Welcome to this column within our broader sustainability section which focuses on what fashion retailing is doing to address the issues in its industry.
A large amount of research exists on the fact it is the young who are the most likely to have green goals close to their hearts. This is often presented as a positive corollary against the more conservative approach of the over 40’s who are much more likely to shy away from renting clothes, reselling clothes, and other such tactics to reduce the amount of textiles going into landfill.
But this is only half the story. The scale of the fast fashion phenomena is driven by the young – the perceived conservatism of the older generation on renting is balanced out by the higher likelihood of them hanging on to clothes for much longer or repairing damaged items rather than re-buying. The problem of endless, carbon-creating returns also belongs to the younger customer. An older purchaser is more likely to physically try on a garment, buy the correct size and colour the first time and thereby avoid the continuous to-and-fro.
Recent research from clothing retailer Superdry found that the bulk of the wardrobes of a majority of 16-25 year olds was made up of fast-fashion items, which is not the case for the older age brackets. The same survey told us what we already knew in that over-55’s buy a new piece of clothing every 21 weeks while the under 16’s go shopping every seven weeks (and even that sounds suspiciously infrequent).
But if the problem can be laid at the doors of the young then so can the solutions. Veteran retailer Marc Bolland, now working with biodegradeable materials manufacturer Polymateria, recently claimed at the World Retail Congress Summit in London that all business should be led on sustainability by people younger than 30 as they are the ones most likely to turn the world upside down.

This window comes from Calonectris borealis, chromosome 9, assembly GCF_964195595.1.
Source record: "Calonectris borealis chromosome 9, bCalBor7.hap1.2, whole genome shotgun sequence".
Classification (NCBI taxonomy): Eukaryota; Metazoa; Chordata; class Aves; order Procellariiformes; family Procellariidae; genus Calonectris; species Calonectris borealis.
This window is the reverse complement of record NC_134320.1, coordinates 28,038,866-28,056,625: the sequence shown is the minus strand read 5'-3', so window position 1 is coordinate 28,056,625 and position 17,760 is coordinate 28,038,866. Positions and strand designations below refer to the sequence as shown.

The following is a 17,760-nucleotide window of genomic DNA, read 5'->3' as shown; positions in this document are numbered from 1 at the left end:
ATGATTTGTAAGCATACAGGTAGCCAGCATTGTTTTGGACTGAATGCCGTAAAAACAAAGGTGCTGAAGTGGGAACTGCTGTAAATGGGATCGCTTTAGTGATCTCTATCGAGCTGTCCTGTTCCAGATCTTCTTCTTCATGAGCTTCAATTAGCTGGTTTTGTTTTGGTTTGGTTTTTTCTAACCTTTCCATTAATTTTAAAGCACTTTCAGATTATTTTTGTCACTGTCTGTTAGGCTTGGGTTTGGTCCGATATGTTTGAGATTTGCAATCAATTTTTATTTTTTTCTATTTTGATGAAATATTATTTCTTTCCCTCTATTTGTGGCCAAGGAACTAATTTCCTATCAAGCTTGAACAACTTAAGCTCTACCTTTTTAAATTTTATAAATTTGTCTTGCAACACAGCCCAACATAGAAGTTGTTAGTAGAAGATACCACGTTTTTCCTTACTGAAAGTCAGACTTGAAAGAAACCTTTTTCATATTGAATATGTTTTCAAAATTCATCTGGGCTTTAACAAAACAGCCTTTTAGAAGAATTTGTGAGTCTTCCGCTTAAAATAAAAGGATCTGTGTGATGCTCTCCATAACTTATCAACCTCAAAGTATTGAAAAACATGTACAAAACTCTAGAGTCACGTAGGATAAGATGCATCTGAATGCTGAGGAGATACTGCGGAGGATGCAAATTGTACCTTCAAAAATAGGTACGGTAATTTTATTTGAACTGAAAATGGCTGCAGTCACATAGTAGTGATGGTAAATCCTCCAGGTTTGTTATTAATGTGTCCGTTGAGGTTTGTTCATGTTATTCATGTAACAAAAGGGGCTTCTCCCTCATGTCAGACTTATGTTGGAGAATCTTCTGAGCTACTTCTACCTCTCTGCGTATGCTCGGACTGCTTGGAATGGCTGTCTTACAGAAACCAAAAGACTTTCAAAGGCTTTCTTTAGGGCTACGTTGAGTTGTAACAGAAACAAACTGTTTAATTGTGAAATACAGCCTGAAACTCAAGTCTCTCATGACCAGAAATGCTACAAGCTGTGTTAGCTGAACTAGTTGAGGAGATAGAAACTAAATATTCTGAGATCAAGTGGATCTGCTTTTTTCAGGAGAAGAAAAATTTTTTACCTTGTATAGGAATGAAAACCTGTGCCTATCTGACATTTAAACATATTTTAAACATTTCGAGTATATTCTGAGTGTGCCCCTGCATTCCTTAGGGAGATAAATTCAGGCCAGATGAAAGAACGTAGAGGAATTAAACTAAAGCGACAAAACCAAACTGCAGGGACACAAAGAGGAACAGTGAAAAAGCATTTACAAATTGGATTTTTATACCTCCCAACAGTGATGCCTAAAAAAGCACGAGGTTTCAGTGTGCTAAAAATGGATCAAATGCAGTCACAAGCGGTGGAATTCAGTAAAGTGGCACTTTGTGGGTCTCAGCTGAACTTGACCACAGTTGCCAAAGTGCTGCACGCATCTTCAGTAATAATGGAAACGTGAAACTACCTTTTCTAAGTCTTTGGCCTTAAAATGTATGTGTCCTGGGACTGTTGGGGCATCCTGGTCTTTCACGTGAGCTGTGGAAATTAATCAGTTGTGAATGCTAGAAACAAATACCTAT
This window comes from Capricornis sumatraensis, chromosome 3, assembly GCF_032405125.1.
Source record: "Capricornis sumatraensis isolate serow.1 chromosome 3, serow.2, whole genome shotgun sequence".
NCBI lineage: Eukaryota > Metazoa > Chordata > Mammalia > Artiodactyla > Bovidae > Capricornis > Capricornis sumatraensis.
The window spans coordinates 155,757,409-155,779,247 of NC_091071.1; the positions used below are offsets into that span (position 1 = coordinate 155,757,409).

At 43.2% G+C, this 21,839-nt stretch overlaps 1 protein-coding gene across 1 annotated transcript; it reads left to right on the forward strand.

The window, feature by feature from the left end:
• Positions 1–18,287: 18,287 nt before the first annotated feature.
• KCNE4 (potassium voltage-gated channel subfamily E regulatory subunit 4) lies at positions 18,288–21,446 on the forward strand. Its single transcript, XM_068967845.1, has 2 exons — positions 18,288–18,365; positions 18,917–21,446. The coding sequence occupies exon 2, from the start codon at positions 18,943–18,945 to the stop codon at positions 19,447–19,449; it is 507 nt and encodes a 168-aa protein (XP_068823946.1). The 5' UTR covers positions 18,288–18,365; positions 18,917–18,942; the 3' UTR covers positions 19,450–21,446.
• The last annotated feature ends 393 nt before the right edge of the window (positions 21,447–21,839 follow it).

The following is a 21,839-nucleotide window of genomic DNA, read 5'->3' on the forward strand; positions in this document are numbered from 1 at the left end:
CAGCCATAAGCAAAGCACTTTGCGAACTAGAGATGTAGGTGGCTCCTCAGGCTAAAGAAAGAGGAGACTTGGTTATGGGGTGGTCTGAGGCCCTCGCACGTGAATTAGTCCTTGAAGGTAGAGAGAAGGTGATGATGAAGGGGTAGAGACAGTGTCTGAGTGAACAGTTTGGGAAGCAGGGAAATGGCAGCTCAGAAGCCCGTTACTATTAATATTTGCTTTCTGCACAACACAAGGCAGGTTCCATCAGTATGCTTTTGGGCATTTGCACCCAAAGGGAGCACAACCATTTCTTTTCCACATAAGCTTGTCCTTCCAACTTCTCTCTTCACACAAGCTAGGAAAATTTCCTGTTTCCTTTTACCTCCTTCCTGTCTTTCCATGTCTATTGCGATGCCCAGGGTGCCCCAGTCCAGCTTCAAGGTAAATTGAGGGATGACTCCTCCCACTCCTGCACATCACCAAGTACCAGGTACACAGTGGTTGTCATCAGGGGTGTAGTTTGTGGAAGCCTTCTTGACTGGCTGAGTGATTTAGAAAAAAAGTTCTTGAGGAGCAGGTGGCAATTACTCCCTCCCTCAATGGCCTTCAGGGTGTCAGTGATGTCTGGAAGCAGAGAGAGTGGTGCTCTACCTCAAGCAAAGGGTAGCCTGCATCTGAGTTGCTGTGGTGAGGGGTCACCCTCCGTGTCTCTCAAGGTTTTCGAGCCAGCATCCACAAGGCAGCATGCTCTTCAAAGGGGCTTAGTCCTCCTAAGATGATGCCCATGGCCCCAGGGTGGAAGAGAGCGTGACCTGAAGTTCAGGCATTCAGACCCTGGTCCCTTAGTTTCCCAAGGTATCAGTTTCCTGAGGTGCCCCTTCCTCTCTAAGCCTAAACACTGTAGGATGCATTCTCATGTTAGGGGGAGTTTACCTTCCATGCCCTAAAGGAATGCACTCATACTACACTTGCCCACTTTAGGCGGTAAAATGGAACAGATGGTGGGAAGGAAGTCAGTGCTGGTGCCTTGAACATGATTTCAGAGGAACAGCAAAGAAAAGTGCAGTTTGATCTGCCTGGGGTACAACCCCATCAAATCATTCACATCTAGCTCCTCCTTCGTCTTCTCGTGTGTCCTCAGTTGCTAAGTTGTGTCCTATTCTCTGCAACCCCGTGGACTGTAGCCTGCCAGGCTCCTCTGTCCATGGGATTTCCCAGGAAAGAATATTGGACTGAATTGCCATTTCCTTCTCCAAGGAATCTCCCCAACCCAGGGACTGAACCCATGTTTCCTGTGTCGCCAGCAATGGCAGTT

This is partly because within that world (and especially the fashion world) the innovators are working in a predominantly online environment. A digital native is by definition much more likely to respond with a tech response to a real world crisis for the simple reason that the smart phone, as the parent of any teenager will confirm, is permanently in their hand. This is just not the case for those over 45 years of age.
It is no surprise that younger consumers are leading the charge at companies such as Depop, which Etsy recently bought for $1.62 billion. Depop is the cool young face of resale and is as far away from rummaging around in a musty charity shop as it is possible to get. Individual sellers create a lifestyle and image into which others buy by purchasing their clothes. It’s all about the curation. And its huge valuation pulls others behind it. Rent The Runway has now entered the same resale market allowing its customers who previously rented to now buy used designer clothes – the company reports that twice as many members now cite sustainable reasons for joining as previously.
The UK-based HURR Collective, which offers peer-to-peer rental, has also teamed up with Depop to launch a collection of pre-rented designs to purchase at a discount of up to 80%. Presumably these are rentable dresses that have come to the end of their rental life. Again the management of HURR is young and actually uses these services, which is why it knows where and how to sell its inventory into yet another life-elongating phase post-renting.
The youthful street-up ripples continue further up the luxury chain as well – a sector frequented by the older consumer and not yet known for being particularly interested in eco-credentials. Ralph Lauren, of all places, has launched a rental service called The Lauren Look. This is when you know that the young are forcing the pace.
And in yet another sign, if it were needed, Selfridges has launched a whole pre-loved wedding shop Resellfridges: The Wedding in its Oxford Street store. Brides and grooms will be able to buy second hand outfits and accessories or rent designer wedding wear for the big day.
Bolland also noted that this younger sector is the generation who have to be responsible on sustainability – as they will be dealing with the consequences. If one believes that it is the insatiable demands of predominantly the younger customer that has built up the whole fast fashion world as we know it then it is fitting that as that model becomes ever more discredited the solutions and leadership will probably also come from the same generation.
Obviously the older generations have their part to play and a lot of what counts now as ‘sustainable behaviour’ they simply do by nature and upbringing but in terms of innovation and moving the market along at a greater pace it’s time to hand over the reins of power, oldsters.